23 March 2015

New materials theory for predicting strength of composites

new material

To most of us, the mother-of-pearl found in the shells of mollusks is just a decorative leftover. But material scientists see something else when they look at it. Mother-of-pearl (more formally known as nacre) is an organic-inorganic composite material with excellent mechanical properties that are hard to replicate in artificially produced composites. This inspired researchers from Rice University to develop a better way to judge the usefulness of composite materials before they’re ever produced.

There are a multitude of considerations that go into the design of a new composite material. Different use cases require a different mixture of toughness, strength, and stiffness. While these terms are often used interchangeably in casual conversation, to material scientists they have very different and specific meanings.

For example, the strength of a material indicates how well it holds up to being stretched or compressed. Stiffness describes a material’s ability to resist deformation. As for toughness, that is a measure of how much energy a material can absorb before failing. It’s tricky to judge the performance of a new man-made composite in each of these categories before you make it, but the Rice University team used nacre as a starting point to do just that.

Rice researchers Rouzbeh Shahsavari and Navid Sakhavand studied the structure of nacre under the microscope. Nacre is known as a platelet-matrix composite, which means it’s composed of overlapping disk-like structures held together with natural polymers. It’s like a brick wall on the microscopic scale with high strength and toughness.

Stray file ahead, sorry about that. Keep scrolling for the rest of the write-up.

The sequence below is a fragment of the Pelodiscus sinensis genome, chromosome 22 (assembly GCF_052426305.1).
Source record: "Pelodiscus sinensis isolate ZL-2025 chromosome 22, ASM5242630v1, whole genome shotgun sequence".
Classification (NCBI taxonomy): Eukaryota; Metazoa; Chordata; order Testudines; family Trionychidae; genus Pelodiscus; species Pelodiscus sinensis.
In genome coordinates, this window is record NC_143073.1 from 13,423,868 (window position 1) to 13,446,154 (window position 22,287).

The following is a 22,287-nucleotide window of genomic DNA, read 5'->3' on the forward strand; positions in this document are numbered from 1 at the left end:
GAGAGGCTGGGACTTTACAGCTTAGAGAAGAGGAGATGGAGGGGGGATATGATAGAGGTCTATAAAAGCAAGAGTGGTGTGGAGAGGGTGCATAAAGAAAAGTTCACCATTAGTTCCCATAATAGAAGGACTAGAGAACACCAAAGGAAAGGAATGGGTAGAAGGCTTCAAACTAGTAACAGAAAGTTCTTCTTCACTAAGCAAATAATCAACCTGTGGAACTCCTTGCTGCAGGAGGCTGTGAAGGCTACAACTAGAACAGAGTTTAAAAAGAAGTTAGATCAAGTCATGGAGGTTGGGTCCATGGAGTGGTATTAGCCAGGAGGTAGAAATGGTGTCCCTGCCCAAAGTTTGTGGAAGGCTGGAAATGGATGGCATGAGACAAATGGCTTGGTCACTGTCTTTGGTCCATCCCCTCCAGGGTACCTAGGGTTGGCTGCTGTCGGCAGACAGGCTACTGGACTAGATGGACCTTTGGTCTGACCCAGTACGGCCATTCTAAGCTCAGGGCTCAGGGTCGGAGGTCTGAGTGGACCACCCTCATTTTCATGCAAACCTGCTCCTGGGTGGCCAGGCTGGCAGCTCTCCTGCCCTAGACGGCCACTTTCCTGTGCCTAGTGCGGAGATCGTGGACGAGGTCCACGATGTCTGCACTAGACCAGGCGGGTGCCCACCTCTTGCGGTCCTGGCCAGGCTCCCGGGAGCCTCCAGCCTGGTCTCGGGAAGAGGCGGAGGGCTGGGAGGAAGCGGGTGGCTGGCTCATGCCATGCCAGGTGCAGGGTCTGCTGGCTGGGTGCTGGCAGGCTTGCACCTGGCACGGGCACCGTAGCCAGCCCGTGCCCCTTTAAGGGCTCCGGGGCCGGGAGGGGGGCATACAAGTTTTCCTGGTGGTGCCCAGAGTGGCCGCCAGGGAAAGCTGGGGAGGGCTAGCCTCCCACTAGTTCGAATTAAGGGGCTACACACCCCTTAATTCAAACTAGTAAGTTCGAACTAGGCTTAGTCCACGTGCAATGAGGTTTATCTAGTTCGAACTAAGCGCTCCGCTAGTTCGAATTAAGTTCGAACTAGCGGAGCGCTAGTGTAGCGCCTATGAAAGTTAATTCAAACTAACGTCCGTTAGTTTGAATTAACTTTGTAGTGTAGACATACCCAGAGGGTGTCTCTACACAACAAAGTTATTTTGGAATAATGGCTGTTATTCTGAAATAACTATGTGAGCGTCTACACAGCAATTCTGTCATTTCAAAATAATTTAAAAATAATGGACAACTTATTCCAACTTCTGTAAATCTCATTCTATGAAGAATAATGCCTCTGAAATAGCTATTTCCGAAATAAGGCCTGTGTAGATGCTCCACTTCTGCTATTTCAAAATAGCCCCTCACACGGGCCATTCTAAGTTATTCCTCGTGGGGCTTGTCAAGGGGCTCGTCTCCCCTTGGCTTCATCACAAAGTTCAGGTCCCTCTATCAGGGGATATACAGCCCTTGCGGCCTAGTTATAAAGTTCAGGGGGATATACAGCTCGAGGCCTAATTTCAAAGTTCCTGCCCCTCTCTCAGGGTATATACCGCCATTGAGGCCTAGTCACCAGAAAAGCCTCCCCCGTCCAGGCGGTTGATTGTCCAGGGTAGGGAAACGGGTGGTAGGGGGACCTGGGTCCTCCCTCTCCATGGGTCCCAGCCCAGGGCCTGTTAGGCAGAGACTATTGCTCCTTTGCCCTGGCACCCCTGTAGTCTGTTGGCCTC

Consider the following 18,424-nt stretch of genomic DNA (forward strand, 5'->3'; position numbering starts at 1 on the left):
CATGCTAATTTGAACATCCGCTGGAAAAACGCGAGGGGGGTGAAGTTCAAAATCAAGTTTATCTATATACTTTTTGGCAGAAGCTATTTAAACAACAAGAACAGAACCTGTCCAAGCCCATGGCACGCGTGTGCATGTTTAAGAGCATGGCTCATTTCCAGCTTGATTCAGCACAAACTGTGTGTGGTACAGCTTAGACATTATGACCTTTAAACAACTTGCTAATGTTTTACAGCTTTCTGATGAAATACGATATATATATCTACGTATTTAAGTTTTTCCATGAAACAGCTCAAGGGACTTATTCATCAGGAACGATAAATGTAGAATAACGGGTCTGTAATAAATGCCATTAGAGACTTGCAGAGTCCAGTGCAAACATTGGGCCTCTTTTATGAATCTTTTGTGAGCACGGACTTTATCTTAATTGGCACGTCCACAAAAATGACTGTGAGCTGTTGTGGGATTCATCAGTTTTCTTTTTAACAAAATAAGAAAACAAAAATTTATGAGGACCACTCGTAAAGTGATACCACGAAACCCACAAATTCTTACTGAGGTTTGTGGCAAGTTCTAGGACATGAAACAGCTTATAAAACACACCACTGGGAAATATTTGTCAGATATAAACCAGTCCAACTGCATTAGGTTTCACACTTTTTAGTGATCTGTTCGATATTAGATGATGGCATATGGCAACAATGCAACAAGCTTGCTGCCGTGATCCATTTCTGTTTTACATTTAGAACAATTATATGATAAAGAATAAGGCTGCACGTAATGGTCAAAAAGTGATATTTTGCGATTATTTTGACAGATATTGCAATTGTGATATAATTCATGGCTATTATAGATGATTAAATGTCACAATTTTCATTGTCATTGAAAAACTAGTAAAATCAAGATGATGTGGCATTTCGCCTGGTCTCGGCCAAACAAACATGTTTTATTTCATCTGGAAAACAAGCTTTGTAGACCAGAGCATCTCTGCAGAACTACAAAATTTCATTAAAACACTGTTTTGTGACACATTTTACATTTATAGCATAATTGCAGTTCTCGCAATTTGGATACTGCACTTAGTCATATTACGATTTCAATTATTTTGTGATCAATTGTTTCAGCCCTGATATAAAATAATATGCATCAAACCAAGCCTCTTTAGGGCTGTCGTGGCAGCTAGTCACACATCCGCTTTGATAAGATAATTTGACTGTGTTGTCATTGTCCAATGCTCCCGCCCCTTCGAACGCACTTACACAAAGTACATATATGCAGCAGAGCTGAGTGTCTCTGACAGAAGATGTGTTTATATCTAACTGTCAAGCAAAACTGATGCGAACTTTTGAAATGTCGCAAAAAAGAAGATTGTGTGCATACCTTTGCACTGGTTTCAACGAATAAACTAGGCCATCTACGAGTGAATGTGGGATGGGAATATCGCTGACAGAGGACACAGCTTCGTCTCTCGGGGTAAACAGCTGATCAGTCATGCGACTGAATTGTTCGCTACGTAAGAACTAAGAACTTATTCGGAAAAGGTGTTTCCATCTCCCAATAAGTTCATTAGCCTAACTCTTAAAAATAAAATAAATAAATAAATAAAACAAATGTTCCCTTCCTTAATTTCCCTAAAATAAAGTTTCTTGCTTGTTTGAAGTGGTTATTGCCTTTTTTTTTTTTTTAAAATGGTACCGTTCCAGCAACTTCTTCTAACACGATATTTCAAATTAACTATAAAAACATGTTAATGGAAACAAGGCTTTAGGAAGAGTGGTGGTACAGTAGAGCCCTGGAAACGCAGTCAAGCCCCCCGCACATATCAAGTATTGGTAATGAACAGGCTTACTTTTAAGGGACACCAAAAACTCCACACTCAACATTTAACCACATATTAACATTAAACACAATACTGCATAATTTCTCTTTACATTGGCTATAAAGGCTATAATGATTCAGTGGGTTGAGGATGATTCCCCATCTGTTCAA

Designing similar platelet-matrix materials in the lab has proven difficult, because there hasn’t been any good way to evaluate the relationship between structure and materials. The design map created by Shahsavari and Sakhavand provides the necessary guide.

If you need something with high stiffness and strength, for example, you can plug the design variables into equations and see where it falls on the map. It took three years of intensive calculations to create this map, which accurately predicts the mechanical properties of a variety of composites. How do they know the theory is accurate? Shahsavari and Sakhavand evaluated a number of synthetic and natural materials to see if the real-world performance matched the theoretical predictions made by the map. They found a very close match between theory and practice.

The Rice University design map could become a useful tool in many manufacturing industries. Any time engineers need a material that has specific properties, they could test a variety of designs virtually without actually going to the trouble of making them. The design map basically guides material scientists to the right composite without all the trial and error.

Extremetech

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